I know I’m supposed to be on a budget, but when the opportunity came up to have dinner at Attica on their half-price Experimental Tuesdays, one of my besties and I made good on our promise to each other for a fancy meal adventure and booked a table. Five courses for $80 is much friendlier on the wallet than the usual $140 for 8 courses and we got to sample their new seasonal creations.
Tuesday Night Chef’s Table
Ben and his kitchen team use Tuesday nights as an opportunity to test and develop new menu ideas. Our Chef’s Table menu is a five course degustation priced at $80 per head. Chef’s table is a great night for diners who are willing to trial some of the latest cooking ideas from the attica kitchen. Wine matches are also available on Tuesdays for an additional $45 per head.
We sat down at our table by the window and were presented with a warm roll (seeded or sourdough) with creamy butter, pink salt and what turned out after much deliberation and a pinky-dip-and-taste to be a little dish of whipped olive oil. The wine list is limited by the glass, but they have a fasntastic selection of Australian and international wines by the bottle, or you can add matched wines to your 5 course degustation for $45. I elected for two glasses and B elected for the matchings.
The first course was minature brussels sprouts with almond butter, clover and hay salt. The pink rings are shallot and the tiny clover leaves in their little hearts were an adorable finish. Paired with a Sorenberg sauvignon semillion blanc from Beechworth, Victoria, it was a very pleasant start to the meal and a different take on everyone’s least favourite vegetable. The sommelier was very knowledgable and had the most endearing Keira Knightley-esque accent.
The next course was a cos lettuce heart lightly poached in a pork glaze containing prawn mince. Not the best value course considering the ingredients but it was cooked so lightly as to render the inner core just soft and the outer leaves still crisp enough to have bite. The prawn mince with the pork flavour was divine, like the insides of a dumpling. Paired with my first choice of wine, Larry cherubino reisling from Mount Barker, WA. I think it could have used a crouton and a parmesan wafer to make some kind of caeser salad style dish which would have been a little more substantial given the starkness of the heart against the plate left it looking a little lonely.
After a bit of a break in the great service, allowing the other diners around us to catch up on their courses in the now fairly full restaurant, we were presented with our third course. I had asked for the wine list to select my next glass and it was quite some time before the sommelier returned to take my order. However, once the wine and new dish arrived, I was much less bothered by the wait. The pork jowl with spring onion in a yeast broth with tiny tubers was absolutely divine. It was cooked so perfectly that the meat pulled apart like a goulash, giving it an almost fish-like flakiness. The skin, salted, was full of flavour and the flesh so moist that I couldn’t help but feel a little guilt in my enjoyment of a rare meat-eating. The matched wine was Domaine du vissoux ‘Les Griottes’ Gamay from Beaujolais, France.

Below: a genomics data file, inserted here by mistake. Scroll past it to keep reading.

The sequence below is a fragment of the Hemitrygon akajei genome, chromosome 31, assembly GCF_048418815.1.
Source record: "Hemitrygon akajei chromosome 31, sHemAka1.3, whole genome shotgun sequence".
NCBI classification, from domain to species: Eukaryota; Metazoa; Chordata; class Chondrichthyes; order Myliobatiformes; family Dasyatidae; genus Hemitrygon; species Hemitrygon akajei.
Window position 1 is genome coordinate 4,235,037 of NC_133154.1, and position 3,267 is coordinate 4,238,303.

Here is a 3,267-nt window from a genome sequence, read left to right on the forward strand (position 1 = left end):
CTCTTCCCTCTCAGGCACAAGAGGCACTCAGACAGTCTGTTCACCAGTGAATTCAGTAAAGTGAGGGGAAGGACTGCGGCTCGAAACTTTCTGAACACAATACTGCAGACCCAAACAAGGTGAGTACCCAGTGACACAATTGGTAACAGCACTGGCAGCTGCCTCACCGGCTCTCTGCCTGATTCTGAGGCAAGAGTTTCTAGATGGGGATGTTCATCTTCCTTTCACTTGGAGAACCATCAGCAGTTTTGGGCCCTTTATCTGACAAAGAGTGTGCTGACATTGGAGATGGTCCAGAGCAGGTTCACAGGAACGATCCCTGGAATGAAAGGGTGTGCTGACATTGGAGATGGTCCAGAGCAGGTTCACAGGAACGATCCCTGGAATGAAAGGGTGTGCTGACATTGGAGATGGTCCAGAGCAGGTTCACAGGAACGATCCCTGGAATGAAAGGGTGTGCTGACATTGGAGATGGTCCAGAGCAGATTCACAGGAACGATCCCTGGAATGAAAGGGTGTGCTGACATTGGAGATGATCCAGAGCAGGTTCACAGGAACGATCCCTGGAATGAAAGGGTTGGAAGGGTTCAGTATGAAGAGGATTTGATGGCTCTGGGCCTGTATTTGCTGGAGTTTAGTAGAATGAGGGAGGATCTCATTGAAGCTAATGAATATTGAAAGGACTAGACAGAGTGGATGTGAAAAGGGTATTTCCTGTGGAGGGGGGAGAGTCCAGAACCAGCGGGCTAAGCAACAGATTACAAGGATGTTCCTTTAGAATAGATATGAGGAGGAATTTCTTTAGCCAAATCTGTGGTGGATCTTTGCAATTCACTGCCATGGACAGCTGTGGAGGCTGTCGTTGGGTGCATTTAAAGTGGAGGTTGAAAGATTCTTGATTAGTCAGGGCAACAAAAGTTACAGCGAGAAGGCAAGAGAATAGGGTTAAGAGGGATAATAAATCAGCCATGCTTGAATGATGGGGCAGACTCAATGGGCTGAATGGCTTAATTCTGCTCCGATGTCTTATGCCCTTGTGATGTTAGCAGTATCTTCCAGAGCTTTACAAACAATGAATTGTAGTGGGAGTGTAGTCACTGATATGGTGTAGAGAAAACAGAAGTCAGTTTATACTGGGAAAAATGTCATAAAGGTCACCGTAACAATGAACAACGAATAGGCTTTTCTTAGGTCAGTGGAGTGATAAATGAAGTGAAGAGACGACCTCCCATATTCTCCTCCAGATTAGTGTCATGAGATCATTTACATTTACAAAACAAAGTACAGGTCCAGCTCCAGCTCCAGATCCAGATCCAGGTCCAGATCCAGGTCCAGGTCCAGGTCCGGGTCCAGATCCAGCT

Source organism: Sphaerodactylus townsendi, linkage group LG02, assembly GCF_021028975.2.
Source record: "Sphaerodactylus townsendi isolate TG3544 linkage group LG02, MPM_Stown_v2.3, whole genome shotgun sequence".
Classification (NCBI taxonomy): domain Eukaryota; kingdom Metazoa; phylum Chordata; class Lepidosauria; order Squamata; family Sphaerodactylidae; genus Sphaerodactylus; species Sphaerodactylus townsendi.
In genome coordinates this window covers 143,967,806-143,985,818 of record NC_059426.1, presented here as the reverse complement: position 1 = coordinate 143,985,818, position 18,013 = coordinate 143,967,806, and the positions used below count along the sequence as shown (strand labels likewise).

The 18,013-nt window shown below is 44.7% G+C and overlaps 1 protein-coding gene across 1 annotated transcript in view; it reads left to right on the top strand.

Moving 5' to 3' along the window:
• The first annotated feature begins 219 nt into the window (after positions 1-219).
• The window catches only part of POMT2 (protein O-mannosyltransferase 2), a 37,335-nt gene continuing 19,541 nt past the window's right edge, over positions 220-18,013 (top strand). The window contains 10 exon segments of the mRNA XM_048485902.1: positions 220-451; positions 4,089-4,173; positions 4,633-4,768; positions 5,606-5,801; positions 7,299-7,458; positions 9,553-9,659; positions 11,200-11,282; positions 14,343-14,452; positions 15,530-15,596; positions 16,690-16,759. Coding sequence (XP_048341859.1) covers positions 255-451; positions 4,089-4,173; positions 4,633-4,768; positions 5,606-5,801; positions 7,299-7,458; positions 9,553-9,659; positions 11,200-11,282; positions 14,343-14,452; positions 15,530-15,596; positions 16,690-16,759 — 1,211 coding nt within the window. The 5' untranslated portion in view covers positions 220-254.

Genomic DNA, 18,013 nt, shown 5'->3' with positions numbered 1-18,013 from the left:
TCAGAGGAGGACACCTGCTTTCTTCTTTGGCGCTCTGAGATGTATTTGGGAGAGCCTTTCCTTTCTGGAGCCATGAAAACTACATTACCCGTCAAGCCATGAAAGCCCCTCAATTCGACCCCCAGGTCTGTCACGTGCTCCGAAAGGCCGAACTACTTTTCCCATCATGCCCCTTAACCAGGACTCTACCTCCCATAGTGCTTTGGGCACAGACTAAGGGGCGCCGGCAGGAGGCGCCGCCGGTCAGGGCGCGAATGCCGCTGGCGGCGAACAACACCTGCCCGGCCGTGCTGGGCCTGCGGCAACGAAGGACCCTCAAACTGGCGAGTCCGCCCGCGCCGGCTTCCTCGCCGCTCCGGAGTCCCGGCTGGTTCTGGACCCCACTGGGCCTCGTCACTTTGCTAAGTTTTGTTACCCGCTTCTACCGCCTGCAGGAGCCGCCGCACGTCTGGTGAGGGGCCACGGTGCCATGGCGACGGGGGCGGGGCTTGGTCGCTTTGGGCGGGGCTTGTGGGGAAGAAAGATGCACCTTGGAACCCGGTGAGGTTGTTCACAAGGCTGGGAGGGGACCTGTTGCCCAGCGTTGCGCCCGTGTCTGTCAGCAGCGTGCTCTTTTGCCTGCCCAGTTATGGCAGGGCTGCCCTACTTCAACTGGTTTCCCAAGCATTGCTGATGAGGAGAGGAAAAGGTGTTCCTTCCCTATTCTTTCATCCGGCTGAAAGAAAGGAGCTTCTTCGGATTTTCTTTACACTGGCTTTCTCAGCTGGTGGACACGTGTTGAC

The last savoury course was presented with my second choice of wine, Domaine Luci ‘red’ from Adelaide Hills, SA. Two slices of tender beef rib with grilled pepper, a spear of dill cucumber and what we figured out was almost definitely a potato and apple slaw in a light dressing. Again, the meat was tender and moist, the flavour of the crust full yet not overpowering. By this stage I was pleasantly sated but I knew there was one final course in store.
Whilst I didn’t manage to get a picture of the final course as I was visiting the ladies room, it was fun to be able to walk through the passageway in between the main kitchen and the dessert preparation area, a clear room that allowed you to see the young man hard at work sending out this eclectic arrangement of flavours. White chocolate and green tea sorbet on a white balsamic and greek yoghurt bed with a hazelnut crust base and teensy chocolate bits. I think. It was all very refeshing and a lovely palate cleanse at the end of the meal but it was almost overworked with spots of chocolate on top of the base as well. The wine matching was a La Spinetta moscato diasti from Piedmont, Italy and whilst I thought it might be too sweet, it balanced the tartness of the dessert quite well.
Three hours after sitting down, we left Attica with pleasantly full but not overstuffed bellies and lighter but not devastated wallets. If it wasn’t for the fairly annoying pause in the middle, I don’t think I could have had much to say about it negatively. To know that a chef and his team are actively foraging (literally) for ingredients and presenting a display that may change week to week allowing you to witness the creative process, is something quite spectacular. Ben Shewry and his team are well deserving of their place in the Top 100 and I can’t wait until my budget is a little more relaxed so I can experience the full degustation.
From the website:
We are thrilled to announce that on Tuesday 27th April we received the sensational news that Attica has been listed as the 73rd Best Restaurant in the world in the San Pellegrino World’s Best Restaurants List. This list is often referred to as the ‘Oscars’ of the hospitality world, so you can imagine how excited and humbled we are to receive this recognition – www.theworlds50best.com
Attica: 74 Glen Eira Road, Ripponlea – www.attica.com.au